For now, the Ridgecrest sequence is generally thought to be dying off. Creeping movement along the Garlock has been observed, but only at shallow depths where seismic activity is unlikely to occur (Ross et al., 2019). Even with this peace of mind, the probabilities found from this and other forecasting models make it clear that the time immediately following an earthquake is crucial. “Even though these probabilities seem low, the consequences of an earthquake on the Garlock or especially the San Andreas would be quite high. So, when an earthquake occurs, it’s important for people to prepared for additional earthquakes” notes Jeanne Hardebeck, a USGS geophysicist and member of the working group that developed the model.
Operational aftershock forecasting
For seismologists, one of the biggest goals on the technological horizon is operational earthquake forecasting. The term “operational” refers to forecasting models that are automatically updated following an earthquake. Currently, there are a handful of researchers with the ability to run the model used in this study, owing to a deliberate effort on the part of Milner and his colleagues to expand access to the model’s code and technical documentation. A completely automated version is still a few significant hurdles away.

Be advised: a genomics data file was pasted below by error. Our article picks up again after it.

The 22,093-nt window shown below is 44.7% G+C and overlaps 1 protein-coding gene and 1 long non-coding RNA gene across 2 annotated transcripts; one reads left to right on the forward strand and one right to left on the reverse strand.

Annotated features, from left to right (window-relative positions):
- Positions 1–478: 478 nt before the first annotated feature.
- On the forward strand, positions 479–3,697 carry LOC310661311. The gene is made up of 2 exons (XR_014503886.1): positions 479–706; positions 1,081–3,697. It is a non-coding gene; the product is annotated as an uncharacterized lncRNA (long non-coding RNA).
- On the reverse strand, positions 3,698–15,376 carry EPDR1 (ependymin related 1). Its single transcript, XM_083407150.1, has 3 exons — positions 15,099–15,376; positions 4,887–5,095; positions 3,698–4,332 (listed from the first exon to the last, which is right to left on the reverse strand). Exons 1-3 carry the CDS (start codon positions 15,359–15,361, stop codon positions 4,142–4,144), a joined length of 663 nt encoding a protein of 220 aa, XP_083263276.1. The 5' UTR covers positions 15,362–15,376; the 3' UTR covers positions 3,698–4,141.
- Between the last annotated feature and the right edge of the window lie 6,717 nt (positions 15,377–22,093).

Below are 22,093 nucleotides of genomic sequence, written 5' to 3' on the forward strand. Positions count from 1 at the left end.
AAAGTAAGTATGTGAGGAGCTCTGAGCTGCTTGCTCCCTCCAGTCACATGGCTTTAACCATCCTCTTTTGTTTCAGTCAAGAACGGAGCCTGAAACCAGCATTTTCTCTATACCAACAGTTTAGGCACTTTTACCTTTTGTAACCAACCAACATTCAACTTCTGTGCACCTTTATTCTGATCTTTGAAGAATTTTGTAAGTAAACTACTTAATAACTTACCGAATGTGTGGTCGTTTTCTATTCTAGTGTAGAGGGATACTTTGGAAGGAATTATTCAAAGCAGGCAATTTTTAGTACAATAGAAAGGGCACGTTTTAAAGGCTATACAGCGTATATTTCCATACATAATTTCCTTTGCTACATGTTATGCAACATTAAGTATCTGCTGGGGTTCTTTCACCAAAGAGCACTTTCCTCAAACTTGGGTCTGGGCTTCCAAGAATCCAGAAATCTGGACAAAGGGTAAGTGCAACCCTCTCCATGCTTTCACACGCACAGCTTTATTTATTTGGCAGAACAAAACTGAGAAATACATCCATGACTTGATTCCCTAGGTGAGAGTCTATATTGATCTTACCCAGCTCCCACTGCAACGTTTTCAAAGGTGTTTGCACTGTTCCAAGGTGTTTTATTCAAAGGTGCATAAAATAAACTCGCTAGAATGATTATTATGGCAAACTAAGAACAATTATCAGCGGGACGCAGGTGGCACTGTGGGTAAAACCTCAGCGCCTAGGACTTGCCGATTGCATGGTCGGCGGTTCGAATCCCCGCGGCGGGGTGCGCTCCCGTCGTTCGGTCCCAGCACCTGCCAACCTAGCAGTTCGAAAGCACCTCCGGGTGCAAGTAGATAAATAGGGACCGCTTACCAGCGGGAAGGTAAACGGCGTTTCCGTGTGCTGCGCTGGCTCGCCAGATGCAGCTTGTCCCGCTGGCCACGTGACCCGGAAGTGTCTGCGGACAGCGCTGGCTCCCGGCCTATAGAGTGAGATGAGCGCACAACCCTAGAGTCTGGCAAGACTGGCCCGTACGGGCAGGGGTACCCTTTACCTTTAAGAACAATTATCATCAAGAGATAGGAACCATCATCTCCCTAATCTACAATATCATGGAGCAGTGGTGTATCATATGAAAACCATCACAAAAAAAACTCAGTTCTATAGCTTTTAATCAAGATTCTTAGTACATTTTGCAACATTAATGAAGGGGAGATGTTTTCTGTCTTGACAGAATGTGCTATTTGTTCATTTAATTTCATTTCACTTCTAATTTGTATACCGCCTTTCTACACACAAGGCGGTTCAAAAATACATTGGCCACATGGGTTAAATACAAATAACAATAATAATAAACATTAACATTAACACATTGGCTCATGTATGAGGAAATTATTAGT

“It’s definitely possible to operationalize this model, and we’re looking to go that route, but it’s going to require investment,” said Milner. With the appropriate computing resources, this goal is attainable, and could provide an unprecedented amount of detail and probability accuracy. But getting here requires not only an allocation of resources; it also demands a change in the overall way seismic risk is communicated to the public. “Concurrent with all of the work to operationalize this forecast, we would also have to really think about the best ways to present the information in a useful way that encourages appropriate responses from the public,” said Milner.
Check your earthquake risk at Temblor
Milner, K. R., Field, E. H., Savran, W. H., Page, M. T., & Jordan, T. H. (2020). Operational earthquake forecasting during the 2019 Ridgecrest, California, earthquake sequence with the UCERF3-ETAS model. Seismological Research Letters 91(3), doi.org/10.1785/0220190294
Ross, Z. E., Idini, B., Jia, Z., Stephenson, O. L., Zhong, M., Wang, X., Zhan, Z., Simons, M., Fielding, E. J., Yun, S., Hauksson, E., Moore, A. W., Liu, Z., & Jung. J. (2019). Hierarchical interlocked orthogonal faulting in the 2019 Ridgecrest earthquake sequence. Science 366(6463), doi.org/10.1126/science.aaz0109